Posted by: CRISTA WORTHY | July 11, 2011 10:21 AM    Report this comment

>>If Inhofe's bill passes into law, perhaps people truly maligned by the FAA's enforcement system will benefit.

Posted by: Robert Davison | July 11, 2011 10:23 AM    Report this comment

Can anyone tell me where to donate money to oppose Senator inhofe in the next election? This arogant jerk makes all pilots look bad -- and his extremely poor judgement and failure to execute a go-around with people on the runway reinforces the idea that private aviation is a safety risk for people on the ground.

Please help retire inhofe.

Posted by: D. M. Perry | July 11, 2011 11:10 AM    Report this comment

Great article, Paul.

Posted by: ANTHONY NASR | July 11, 2011 11:13 AM    Report this comment

If Inhofe isn't America's most clueless senator, he's definitely in the bottom five. With this kind of friend, GA doesn't need enemies.

He should shut up and be glad his privileged position got him the slap on the wrist he received for endangering so many lives. Instead, he has the brass to whine like he's the victim. What incredible arrogance.

Posted by: Dan Luke | July 11, 2011 11:34 AM    Report this comment

They don't give those airport jobs to just anybody .If they can't stay heads up, and run like gazelles, they never should have passed medical screening!

100 points, if you can even hit one!

Too funny!

Posted by: Ron Brown | July 11, 2011 11:35 AM    Report this comment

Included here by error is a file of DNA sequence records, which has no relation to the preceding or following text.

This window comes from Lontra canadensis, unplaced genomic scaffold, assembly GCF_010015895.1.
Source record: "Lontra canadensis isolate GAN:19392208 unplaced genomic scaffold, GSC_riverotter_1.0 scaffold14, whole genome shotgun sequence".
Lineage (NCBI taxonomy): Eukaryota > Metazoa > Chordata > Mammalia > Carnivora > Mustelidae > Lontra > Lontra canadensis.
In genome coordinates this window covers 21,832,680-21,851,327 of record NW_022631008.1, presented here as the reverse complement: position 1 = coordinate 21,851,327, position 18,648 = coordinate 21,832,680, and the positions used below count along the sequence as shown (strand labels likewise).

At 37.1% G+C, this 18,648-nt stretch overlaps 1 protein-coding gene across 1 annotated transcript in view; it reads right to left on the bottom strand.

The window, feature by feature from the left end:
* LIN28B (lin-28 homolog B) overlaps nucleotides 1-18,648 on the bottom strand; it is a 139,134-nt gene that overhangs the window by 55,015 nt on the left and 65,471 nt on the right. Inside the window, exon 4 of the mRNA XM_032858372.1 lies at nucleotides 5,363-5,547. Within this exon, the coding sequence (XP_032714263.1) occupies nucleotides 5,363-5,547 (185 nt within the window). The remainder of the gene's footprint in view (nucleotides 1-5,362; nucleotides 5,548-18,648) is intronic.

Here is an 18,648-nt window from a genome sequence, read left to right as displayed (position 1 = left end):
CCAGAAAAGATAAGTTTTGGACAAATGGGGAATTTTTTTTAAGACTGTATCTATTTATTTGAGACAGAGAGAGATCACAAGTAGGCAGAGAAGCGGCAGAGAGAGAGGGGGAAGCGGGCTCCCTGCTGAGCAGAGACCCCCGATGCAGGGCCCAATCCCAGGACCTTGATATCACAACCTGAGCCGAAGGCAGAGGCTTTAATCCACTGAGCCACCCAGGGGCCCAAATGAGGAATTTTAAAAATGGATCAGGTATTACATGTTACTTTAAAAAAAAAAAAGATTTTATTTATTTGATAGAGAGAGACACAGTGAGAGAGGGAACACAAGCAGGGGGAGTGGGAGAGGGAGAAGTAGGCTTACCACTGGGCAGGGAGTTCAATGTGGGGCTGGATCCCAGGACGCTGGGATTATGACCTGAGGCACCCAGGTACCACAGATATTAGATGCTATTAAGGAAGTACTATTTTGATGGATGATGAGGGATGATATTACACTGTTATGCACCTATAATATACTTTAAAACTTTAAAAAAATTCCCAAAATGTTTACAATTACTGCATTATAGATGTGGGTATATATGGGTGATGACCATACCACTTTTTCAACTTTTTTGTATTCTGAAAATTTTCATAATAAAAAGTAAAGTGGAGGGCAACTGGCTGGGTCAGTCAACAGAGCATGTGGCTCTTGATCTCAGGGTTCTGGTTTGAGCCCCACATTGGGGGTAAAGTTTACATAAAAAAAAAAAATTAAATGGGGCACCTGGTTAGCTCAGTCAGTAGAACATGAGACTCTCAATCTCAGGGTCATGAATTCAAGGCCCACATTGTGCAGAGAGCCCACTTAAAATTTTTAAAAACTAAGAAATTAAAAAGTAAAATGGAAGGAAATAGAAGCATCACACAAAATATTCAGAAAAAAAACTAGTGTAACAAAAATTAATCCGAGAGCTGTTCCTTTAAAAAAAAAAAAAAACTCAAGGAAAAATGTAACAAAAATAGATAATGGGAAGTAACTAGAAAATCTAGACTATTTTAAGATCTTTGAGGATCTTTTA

A pilots biil of rights law is L O N G overdue!!
Has any of you had to deal with the FAA medicals lately? or any minor infraction?
The senator has my vote!

Posted by: Robert Brown | July 11, 2011 11:59 AM    Report this comment

Devil's advocate here.

It always amazes me how so many people reach conclusions. To the best of my knowledge, Paul Bertorelli has never directly interviewed Sen. Inhofe, the runway workers nor any of the FAA investigators involved in the original incident.

Thus, I believe he presents an opinion based on information gleaned from other (main stream) media, as do most bloggers, unfortunately. We all knnow how accurate main stream media is, right?

I don't know Sen. Inhofe, anyone here know directly of his arrogance? Nor can I vote for him, but I appreciate his efforts to make some changes in a system he became personally involved in, regardless.

Posted by: Edd Weninger | July 11, 2011 12:17 PM    Report this comment